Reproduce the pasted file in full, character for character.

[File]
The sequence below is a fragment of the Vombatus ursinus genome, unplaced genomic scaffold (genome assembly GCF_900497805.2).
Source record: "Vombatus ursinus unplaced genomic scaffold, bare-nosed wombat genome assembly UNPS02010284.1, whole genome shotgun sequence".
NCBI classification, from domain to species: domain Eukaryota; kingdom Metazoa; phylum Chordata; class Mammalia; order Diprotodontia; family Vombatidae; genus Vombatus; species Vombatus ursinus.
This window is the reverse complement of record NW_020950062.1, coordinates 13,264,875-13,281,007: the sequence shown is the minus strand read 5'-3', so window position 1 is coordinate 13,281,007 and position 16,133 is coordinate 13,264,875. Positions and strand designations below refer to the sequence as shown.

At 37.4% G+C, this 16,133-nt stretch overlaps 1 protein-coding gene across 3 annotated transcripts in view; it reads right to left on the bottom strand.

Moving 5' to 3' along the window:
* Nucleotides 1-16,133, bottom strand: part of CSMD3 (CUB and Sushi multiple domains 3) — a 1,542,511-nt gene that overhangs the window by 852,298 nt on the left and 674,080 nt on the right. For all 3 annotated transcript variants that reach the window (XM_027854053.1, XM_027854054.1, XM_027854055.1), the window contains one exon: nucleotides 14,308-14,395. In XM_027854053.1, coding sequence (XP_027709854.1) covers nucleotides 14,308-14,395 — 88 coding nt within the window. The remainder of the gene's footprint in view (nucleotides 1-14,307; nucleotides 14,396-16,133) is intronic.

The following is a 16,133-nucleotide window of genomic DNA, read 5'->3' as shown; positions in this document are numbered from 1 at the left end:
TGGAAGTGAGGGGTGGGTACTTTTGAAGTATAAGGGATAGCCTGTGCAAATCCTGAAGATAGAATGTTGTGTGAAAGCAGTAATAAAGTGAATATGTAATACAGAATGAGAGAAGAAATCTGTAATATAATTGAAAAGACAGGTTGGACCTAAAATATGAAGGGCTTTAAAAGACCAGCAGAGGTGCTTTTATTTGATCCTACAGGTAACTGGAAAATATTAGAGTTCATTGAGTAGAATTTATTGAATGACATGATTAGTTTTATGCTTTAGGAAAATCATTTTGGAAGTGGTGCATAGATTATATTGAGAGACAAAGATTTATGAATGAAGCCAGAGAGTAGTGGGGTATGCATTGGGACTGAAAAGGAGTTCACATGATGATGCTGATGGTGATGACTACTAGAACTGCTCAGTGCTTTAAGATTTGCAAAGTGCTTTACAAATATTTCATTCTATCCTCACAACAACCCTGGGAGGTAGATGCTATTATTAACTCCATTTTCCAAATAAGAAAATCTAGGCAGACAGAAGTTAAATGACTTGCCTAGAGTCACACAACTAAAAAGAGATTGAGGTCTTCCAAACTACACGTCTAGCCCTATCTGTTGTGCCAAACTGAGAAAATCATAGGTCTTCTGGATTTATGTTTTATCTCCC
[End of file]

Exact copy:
The sequence below is a fragment of the Vombatus ursinus genome, unplaced genomic scaffold (genome assembly GCF_900497805.2).
Source record: "Vombatus ursinus unplaced genomic scaffold, bare-nosed wombat genome assembly UNPS02010284.1, whole genome shotgun sequence".
NCBI classification, from domain to species: domain Eukaryota; kingdom Metazoa; phylum Chordata; class Mammalia; order Diprotodontia; family Vombatidae; genus Vombatus; species Vombatus ursinus.
This window is the reverse complement of record NW_020950062.1, coordinates 13,264,875-13,281,007: the sequence shown is the minus strand read 5'-3', so window position 1 is coordinate 13,281,007 and position 16,133 is coordinate 13,264,875. Positions and strand designations below refer to the sequence as shown.

At 37.4% G+C, this 16,133-nt stretch overlaps 1 protein-coding gene across 3 annotated transcripts in view; it reads right to left on the bottom strand.

Moving 5' to 3' along the window:
* Nucleotides 1-16,133, bottom strand: part of CSMD3 (CUB and Sushi multiple domains 3) — a 1,542,511-nt gene that overhangs the window by 852,298 nt on the left and 674,080 nt on the right. For all 3 annotated transcript variants that reach the window (XM_027854053.1, XM_027854054.1, XM_027854055.1), the window contains one exon: nucleotides 14,308-14,395. In XM_027854053.1, coding sequence (XP_027709854.1) covers nucleotides 14,308-14,395 — 88 coding nt within the window. The remainder of the gene's footprint in view (nucleotides 1-14,307; nucleotides 14,396-16,133) is intronic.

The following is a 16,133-nucleotide window of genomic DNA, read 5'->3' as shown; positions in this document are numbered from 1 at the left end:
TGGAAGTGAGGGGTGGGTACTTTTGAAGTATAAGGGATAGCCTGTGCAAATCCTGAAGATAGAATGTTGTGTGAAAGCAGTAATAAAGTGAATATGTAATACAGAATGAGAGAAGAAATCTGTAATATAATTGAAAAGACAGGTTGGACCTAAAATATGAAGGGCTTTAAAAGACCAGCAGAGGTGCTTTTATTTGATCCTACAGGTAACTGGAAAATATTAGAGTTCATTGAGTAGAATTTATTGAATGACATGATTAGTTTTATGCTTTAGGAAAATCATTTTGGAAGTGGTGCATAGATTATATTGAGAGACAAAGATTTATGAATGAAGCCAGAGAGTAGTGGGGTATGCATTGGGACTGAAAAGGAGTTCACATGATGATGCTGATGGTGATGACTACTAGAACTGCTCAGTGCTTTAAGATTTGCAAAGTGCTTTACAAATATTTCATTCTATCCTCACAACAACCCTGGGAGGTAGATGCTATTATTAACTCCATTTTCCAAATAAGAAAATCTAGGCAGACAGAAGTTAAATGACTTGCCTAGAGTCACACAACTAAAAAGAGATTGAGGTCTTCCAAACTACACGTCTAGCCCTATCTGTTGTGCCAAACTGAGAAAATCATAGGTCTTCTGGATTTATGTTTTATCTCCC